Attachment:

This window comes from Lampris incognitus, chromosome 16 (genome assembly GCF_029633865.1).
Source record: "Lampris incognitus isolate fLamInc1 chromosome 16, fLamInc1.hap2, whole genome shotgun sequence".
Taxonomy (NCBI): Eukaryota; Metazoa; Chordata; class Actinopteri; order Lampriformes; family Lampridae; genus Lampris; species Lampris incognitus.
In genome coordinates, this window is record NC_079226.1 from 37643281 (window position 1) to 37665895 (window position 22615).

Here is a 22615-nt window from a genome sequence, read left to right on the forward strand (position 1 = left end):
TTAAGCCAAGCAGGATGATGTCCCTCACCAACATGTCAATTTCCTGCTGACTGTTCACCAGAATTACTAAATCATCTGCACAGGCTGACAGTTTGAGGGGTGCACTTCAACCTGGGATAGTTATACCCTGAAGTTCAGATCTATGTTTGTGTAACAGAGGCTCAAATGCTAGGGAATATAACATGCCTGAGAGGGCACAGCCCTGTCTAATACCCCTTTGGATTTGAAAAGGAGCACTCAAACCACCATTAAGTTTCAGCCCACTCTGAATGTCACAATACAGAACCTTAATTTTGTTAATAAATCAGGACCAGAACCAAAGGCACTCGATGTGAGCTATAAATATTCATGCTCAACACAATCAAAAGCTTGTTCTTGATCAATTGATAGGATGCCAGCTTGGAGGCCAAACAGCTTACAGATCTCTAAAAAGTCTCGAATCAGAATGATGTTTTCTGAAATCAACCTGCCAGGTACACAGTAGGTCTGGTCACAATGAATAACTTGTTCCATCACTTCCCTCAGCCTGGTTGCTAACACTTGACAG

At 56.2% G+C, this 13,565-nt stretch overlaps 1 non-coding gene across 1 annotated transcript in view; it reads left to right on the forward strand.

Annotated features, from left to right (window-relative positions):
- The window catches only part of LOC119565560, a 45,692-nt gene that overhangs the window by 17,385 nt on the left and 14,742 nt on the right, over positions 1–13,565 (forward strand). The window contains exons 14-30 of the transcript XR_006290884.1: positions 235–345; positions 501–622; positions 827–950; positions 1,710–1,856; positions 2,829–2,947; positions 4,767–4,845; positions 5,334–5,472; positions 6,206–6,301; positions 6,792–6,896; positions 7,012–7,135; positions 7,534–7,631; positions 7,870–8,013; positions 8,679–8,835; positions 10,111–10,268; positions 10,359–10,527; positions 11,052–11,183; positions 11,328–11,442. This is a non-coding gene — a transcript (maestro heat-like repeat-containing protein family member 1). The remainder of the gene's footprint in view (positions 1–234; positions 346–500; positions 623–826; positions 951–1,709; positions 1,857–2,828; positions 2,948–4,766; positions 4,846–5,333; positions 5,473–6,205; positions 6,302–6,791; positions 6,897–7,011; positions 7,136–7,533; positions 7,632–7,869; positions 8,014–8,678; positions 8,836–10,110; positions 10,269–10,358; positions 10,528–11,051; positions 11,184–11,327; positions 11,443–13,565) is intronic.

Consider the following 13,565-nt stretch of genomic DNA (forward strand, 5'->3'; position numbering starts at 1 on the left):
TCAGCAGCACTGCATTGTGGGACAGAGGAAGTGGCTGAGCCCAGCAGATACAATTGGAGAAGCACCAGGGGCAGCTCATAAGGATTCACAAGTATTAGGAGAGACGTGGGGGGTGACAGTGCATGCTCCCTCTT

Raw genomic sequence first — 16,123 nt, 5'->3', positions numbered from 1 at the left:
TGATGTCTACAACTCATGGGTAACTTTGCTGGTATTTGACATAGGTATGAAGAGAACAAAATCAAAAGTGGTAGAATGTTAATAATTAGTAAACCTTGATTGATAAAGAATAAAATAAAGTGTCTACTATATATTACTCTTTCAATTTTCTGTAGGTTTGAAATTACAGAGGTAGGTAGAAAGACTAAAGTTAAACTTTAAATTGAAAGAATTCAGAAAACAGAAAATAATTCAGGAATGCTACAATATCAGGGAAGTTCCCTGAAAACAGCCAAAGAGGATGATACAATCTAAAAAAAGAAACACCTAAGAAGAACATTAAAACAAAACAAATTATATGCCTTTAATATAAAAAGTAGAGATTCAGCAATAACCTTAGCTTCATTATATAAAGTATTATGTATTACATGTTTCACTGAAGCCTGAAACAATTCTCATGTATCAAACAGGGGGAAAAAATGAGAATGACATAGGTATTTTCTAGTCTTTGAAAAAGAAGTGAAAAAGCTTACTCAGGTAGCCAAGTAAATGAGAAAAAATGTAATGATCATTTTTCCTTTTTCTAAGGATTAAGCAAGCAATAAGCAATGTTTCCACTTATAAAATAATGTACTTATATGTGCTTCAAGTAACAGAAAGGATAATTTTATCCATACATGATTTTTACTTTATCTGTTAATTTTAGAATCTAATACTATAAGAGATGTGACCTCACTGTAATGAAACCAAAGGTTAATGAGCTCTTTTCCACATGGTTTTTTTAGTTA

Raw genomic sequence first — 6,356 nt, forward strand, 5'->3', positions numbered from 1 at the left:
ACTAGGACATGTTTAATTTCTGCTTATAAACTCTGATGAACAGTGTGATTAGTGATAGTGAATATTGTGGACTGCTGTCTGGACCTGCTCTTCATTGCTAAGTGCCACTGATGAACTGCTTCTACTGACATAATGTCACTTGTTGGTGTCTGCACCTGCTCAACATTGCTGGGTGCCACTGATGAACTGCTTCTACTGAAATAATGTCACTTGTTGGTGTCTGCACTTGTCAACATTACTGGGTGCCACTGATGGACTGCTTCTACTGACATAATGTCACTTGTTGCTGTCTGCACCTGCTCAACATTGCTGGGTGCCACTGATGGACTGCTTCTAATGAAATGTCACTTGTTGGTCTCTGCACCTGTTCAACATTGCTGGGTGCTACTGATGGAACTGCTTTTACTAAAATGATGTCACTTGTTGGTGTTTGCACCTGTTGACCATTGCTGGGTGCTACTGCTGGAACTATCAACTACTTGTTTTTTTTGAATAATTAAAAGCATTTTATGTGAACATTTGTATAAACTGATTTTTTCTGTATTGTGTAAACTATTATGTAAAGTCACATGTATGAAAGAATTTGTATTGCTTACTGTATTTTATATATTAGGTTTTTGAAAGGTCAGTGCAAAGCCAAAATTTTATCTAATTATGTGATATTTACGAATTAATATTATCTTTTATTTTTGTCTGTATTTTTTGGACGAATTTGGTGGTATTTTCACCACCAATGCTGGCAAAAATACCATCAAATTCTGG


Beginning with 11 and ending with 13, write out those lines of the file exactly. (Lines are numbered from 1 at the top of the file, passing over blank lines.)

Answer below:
TCAGCAGCACTGCATTGTGGGACAGAGGAAGTGGCTGAGCCCAGCAGATACAATTGGAGAAGCACCAGGGGCAGCTCATAAGGATTCACAAGTATTAGGAGAGACGTGGGGGGTGACAGTGCATGCTCCCTCTT

Raw genomic sequence first — 16,123 nt, 5'->3', positions numbered from 1 at the left:
TGATGTCTACAACTCATGGGTAACTTTGCTGGTATTTGACATAGGTATGAAGAGAACAAAATCAAAAGTGGTAGAATGTTAATAATTAGTAAACCTTGATTGATAAAGAATAAAATAAAGTGTCTACTATATATTACTCTTTCAATTTTCTGTAGGTTTGAAATTACAGAGGTAGGTAGAAAGACTAAAGTTAAACTTTAAATTGAAAGAATTCAGAAAACAGAAAATAATTCAGGAATGCTACAATATCAGGGAAGTTCCCTGAAAACAGCCAAAGAGGATGATACAATCTAAAAAAAGAAACACCTAAGAAGAACATTAAAACAAAACAAATTATATGCCTTTAATATAAAAAGTAGAGATTCAGCAATAACCTTAGCTTCATTATATAAAGTATTATGTATTACATGTTTCACTGAAGCCTGAAACAATTCTCATGTATCAAACAGGGGGAAAAAATGAGAATGACATAGGTATTTTCTAGTCTTTGAAAAAGAAGTGAAAAAGCTTACTCAGGTAGCCAAGTAAATGAGAAAAAATGTAATGATCATTTTTCCTTTTTCTAAGGATTAAGCAAGCAATAAGCAATGTTTCCACTTATAAAATAATGTACTTATATGTGCTTCAAGTAACAGAAAGGATAATTTTATCCATACATGATTTTTACTTTATCTGTTAATTTTAGAATCTAATACTATAAGAGATGTGACCTCACTGTAATGAAACCAAAGGTTAATGAGCTCTTTTCCACATGGTTTTTTTAGTTA